The final 2/3 of the Sweet Tooth series by Jeff Lemire, which started off gloomy but promising: a dark, post-apocalyptic story about a disease that wiped out most of the population, leaving few humans behind, along with all new babies born with animal features. The remainder of the series aims to answer some of the questions posed by the beginning of the series, all while continuing with the grim mood, with glimpses of hope splashed within.
The 2nd book collecting story arcs “Animal Armies” and “Endangered Species”, with the 3rd and final book containing arcs “Unnatural Habitats” and “Wild Game”. We catch up here with the young deer boy, Gus, along with some other hybrid children in captivity after the man, Jeppard, brought him to the military compound. The children attempt to escape, while Jeppard struggles with what he has done to Gus. We also see the scientists trying desperately to find out why the disease began, and what Gus may have to do with it beginning.
The plot that follows is reasonably predictable if you’ve watched/read any post-apocalyptic stories before, but there are still some twists to be found in this story. There is also the inclusion of some religious iconography and Native American spirituality, which takes an interesting turn in revealing the source of the disease. It’s maybe a little fantastical, but there are animal-human hybrids running around, so I like to not be so choosy. There isn’t really a full mapped-out explanation as to what exactly happened and the progression of what happened with the rest of the country at this point, but it’s enough to satisfy and feel like there really is a reason. The big reveal, however, comes pretty early in book 3, so the rest of the story is a pretty predictable showdown and then extensive denouement which maybe lays out the ending a little too perfectly and nicely. I don’t want to say it’s preachy or has a really forced “message” but it almost veers into that territory. Gave me some Jean Valjean vibes in the end there, honestly… But I digress. I do like the expansion on the future world, however, and the hopeful, rebuilding that is presented for this new world emerging due to the events of the series. I also liked how as the series grew on, the children became more and more capable themselves: sure, they still had help during the major events of the novel, but in the end they needed to make their own choices for how the future would go, as we see in the last few segments of the final book.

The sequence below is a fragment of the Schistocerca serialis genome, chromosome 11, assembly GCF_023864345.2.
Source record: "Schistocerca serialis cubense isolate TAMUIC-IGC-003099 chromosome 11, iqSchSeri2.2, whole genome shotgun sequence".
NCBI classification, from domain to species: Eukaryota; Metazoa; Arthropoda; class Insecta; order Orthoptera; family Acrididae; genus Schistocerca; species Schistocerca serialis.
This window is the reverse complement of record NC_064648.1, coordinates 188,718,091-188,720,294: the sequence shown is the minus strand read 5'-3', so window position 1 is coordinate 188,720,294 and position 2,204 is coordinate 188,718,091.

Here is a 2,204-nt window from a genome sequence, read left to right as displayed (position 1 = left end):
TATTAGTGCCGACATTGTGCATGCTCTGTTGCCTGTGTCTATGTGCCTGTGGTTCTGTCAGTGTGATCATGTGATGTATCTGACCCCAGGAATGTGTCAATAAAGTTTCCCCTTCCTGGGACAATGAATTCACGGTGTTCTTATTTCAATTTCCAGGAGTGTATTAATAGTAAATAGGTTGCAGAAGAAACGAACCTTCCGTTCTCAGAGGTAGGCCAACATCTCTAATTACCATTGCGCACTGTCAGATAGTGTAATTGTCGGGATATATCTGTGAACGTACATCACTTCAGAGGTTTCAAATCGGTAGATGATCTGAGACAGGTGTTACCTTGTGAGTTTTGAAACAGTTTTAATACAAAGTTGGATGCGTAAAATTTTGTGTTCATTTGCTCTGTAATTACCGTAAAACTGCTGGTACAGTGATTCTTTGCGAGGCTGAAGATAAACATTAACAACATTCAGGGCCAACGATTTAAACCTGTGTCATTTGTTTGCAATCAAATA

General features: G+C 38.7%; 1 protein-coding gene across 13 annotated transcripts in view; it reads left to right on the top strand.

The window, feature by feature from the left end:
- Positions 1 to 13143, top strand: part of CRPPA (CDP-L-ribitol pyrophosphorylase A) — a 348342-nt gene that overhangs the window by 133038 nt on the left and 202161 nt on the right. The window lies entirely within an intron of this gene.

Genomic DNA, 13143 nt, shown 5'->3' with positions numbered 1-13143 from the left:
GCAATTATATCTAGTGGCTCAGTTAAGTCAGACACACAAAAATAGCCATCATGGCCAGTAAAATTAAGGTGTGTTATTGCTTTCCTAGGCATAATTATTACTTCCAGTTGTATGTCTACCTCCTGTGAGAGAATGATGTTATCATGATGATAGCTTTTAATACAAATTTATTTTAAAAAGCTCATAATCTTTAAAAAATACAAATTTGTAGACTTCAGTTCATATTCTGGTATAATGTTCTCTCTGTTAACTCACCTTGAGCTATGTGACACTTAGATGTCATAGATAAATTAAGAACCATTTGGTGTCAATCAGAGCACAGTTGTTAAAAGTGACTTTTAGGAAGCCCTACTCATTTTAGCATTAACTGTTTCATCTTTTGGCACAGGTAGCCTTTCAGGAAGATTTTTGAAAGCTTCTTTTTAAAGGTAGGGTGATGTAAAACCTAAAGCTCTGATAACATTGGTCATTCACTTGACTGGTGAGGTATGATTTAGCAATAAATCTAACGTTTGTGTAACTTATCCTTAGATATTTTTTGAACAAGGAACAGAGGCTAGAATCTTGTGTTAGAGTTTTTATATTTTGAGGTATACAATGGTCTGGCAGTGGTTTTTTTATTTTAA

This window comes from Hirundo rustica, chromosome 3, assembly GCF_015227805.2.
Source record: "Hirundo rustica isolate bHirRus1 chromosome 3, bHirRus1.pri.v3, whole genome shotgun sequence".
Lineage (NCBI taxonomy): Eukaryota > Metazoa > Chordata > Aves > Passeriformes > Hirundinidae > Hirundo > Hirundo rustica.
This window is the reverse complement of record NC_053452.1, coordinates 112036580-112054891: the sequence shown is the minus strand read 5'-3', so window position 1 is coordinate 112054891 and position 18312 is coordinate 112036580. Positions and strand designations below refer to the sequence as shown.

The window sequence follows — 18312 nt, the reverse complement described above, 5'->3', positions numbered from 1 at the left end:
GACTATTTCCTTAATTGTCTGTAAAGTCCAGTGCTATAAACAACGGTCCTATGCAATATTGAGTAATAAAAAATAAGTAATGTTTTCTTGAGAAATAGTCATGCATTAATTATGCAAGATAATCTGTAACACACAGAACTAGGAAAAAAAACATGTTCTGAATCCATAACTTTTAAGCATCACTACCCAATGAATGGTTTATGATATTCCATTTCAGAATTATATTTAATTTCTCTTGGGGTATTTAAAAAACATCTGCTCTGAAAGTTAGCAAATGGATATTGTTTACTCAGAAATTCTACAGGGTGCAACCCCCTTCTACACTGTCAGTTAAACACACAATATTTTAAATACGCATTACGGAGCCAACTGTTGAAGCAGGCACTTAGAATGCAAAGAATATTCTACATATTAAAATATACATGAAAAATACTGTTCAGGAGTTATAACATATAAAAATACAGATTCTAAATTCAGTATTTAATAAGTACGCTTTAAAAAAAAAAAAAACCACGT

I’m still not 100% sure the art style is for me, but it is visceral and gloomy enough to suit the overarching tone of the books. Some of the cover pages for issues included inside, however, as well as different versions added to the ends of the books, are pretty neat. I love all the different takes and styles people will use for the same stories.
Overall, this is an interesting and enjoyable series, if you’re into post-apocalyptic tales, though it may be a little predictable at times. That predictable or typical nature didn’t stop me from zooming through them all pretty quickly though!